The Joint Committee on Human Rights (JCHR) has published its report on the implementation of the right of disabled people to independent living (01 March 2012). This links to Article 19 in the UN Convention on the Rights of Disabled People (UNCRPD) which is about disabled people living independently and being included in the community. The Convention was ratified by the UK in 2009.
Their Report draws attention to a number of significant human rights issues, including:
- the need for freestanding legislation to protect the right to independent living in UK law,
- the effect of current reforms to benefits and services on the ability of disabled people to enjoy independent living,
- the role played by the UNCRPD in policy development and decision making at all levels of government,
- the use of equality impact assessments,
- the effects of devolution on implementation of the UNCRPD, and
- hate crime
Key findings include:
- reforms to benefits and services risk leaving disabled people without the support they need to live independently.
- restrictions in local authority eligibility criteria for social care support, the replacement of the Disability Living Allowance with Personal Independence Payment, the closure of the Independent Living Fund and changes to housing benefit risk interacting in a particularly harmful way for disabled people.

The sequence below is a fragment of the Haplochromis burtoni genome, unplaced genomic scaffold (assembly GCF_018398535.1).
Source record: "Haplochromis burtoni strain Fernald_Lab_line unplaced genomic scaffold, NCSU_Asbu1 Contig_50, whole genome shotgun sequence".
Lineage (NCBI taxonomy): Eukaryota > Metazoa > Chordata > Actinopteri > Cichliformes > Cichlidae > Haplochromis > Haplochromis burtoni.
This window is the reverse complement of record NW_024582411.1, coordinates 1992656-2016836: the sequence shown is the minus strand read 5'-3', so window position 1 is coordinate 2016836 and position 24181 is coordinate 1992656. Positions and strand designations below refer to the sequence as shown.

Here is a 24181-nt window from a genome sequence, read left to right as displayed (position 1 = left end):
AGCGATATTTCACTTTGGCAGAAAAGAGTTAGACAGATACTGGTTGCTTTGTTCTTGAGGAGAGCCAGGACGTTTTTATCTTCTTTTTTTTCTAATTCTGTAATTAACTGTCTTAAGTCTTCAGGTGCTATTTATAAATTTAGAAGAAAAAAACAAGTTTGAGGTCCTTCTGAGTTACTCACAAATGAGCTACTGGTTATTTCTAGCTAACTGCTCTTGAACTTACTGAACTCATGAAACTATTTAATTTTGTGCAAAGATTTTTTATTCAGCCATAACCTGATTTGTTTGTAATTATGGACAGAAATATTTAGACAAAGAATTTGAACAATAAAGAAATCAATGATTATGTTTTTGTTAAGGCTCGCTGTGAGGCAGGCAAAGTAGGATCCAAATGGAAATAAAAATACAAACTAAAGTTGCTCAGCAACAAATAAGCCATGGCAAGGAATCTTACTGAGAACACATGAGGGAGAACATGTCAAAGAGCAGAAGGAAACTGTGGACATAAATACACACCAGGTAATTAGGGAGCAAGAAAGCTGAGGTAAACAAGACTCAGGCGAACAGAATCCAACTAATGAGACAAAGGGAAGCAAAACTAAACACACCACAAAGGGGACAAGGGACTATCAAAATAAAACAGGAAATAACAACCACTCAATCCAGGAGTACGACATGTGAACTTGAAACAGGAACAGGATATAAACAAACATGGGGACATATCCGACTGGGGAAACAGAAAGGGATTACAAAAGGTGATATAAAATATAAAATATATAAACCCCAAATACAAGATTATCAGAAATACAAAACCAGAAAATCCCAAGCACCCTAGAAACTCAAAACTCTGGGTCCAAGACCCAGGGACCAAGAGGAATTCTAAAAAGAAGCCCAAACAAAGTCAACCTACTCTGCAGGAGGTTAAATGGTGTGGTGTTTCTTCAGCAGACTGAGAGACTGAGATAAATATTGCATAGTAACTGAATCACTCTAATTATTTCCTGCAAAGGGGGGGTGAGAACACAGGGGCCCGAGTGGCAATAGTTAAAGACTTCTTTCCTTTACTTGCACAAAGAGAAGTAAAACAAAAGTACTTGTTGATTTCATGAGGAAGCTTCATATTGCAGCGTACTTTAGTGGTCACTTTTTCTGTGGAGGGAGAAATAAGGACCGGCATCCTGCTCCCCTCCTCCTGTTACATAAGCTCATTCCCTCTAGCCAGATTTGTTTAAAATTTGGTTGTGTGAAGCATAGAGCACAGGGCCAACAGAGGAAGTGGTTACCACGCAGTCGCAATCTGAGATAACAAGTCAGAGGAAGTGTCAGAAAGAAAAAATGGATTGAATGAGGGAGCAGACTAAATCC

- some people fear that the cumulative impact of these changes will force them out of their homes and local communities and into residential care.
We submitted evidence to this Inquiry last spring, following two focus groups with local disabled people. Our Chief Executive, Lorraine Gradwell MBE, then went to the Palace of Westminster to give face to face evidence to the Committee.
Breakthrough is quoted six times in the report. For example in the section about access to information and advocacy:
“Breakthrough UK told us of one person who, on initial assessment for Employment Support Allowance, was deemed ineligible, and was subsequently deemed eligible when she had received professional assistance. They argued that it was difficult for disabled people to access their entitlements without such support. They argued that "advocacy, advice and information, provided by other disabled people […] is a cornerstone, without which independent living cannot become a reality".
and: “local disabled people who are trying to influence what is happening in the locality and trying to be a part of the Big Society and so on, previously had a way of taking local statutory bodies to task if they were not doing proper consultation. That has been removed”.
We made the point in our written submission that the lack of a requirement to involve disabled people in the public sector equality duty was a big weakness. We made points about the negative impact on disabled people of reforms to benefits and services (e.g. employment support and social care services). Disabled people we spoke with feared being moved out of their homes and communities. Participants also made points about bullying and hate crime impacting on their ability to live independently.
The JCHR report is at the link below on the Parliament website:
Our written evidence can be downloaded here (Word document)
And a video of Lorraine Gradwell giving evidence can be seen here:
Many thanks to all who contributed to this.